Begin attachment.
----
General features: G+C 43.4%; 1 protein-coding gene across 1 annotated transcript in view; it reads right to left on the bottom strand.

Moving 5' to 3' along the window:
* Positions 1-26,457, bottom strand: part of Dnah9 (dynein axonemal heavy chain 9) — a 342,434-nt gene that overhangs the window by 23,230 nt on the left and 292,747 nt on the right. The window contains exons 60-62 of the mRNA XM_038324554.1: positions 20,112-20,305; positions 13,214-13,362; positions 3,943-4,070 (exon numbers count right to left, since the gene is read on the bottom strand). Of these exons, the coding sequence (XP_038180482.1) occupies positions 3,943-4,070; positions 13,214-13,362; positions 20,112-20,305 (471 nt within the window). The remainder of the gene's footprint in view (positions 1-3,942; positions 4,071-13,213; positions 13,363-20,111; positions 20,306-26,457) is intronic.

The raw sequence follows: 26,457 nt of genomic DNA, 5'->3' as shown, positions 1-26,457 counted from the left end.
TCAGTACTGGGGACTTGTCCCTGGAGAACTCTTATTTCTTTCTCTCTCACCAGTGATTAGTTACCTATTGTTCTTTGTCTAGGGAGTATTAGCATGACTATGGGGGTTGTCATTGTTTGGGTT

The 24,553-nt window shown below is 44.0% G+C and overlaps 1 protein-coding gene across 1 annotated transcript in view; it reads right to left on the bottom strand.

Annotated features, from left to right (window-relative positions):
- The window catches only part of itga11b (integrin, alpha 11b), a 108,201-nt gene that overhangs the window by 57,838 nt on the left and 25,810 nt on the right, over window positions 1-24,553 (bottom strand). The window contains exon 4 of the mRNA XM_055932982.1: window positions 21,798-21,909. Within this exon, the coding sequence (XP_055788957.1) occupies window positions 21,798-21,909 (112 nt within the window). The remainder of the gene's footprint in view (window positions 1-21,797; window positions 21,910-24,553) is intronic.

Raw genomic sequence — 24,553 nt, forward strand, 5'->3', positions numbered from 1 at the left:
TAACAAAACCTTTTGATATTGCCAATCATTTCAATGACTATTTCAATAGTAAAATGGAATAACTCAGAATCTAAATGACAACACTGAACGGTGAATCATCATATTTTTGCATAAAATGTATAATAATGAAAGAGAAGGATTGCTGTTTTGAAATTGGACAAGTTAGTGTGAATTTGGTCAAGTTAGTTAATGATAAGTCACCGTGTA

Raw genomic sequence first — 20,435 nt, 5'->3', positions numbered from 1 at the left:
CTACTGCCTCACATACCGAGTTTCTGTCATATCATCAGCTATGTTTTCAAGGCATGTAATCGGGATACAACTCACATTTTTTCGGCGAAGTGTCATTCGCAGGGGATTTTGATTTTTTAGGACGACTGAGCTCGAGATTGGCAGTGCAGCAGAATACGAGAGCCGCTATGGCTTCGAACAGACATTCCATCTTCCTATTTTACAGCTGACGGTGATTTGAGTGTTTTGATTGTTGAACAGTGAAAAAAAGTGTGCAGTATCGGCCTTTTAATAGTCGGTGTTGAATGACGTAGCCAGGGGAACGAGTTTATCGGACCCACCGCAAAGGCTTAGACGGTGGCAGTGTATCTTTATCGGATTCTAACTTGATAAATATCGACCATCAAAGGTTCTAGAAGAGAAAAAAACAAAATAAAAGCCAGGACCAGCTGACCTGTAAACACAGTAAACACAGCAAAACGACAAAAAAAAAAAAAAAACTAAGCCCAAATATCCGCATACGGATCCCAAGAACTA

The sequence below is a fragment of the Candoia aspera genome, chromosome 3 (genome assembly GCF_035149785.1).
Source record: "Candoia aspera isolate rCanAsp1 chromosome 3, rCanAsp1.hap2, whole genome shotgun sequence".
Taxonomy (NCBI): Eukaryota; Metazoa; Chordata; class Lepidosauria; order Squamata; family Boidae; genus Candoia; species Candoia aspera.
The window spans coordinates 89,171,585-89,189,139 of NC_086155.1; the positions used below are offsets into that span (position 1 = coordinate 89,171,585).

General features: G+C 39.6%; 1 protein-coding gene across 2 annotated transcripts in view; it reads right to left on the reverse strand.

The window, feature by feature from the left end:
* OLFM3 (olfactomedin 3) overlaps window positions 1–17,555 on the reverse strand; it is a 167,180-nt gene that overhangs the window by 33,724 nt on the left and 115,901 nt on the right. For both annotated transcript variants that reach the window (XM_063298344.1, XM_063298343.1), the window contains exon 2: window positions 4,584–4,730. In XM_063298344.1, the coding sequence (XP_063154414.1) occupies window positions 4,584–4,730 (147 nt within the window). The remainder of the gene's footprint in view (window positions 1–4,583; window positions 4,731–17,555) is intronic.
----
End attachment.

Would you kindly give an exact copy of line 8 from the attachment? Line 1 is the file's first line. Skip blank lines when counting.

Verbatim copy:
- The window catches only part of itga11b (integrin, alpha 11b), a 108,201-nt gene that overhangs the window by 57,838 nt on the left and 25,810 nt on the right, over window positions 1-24,553 (bottom strand). The window contains exon 4 of the mRNA XM_055932982.1: window positions 21,798-21,909. Within this exon, the coding sequence (XP_055788957.1) occupies window positions 21,798-21,909 (112 nt within the window). The remainder of the gene's footprint in view (window positions 1-21,797; window positions 21,910-24,553) is intronic.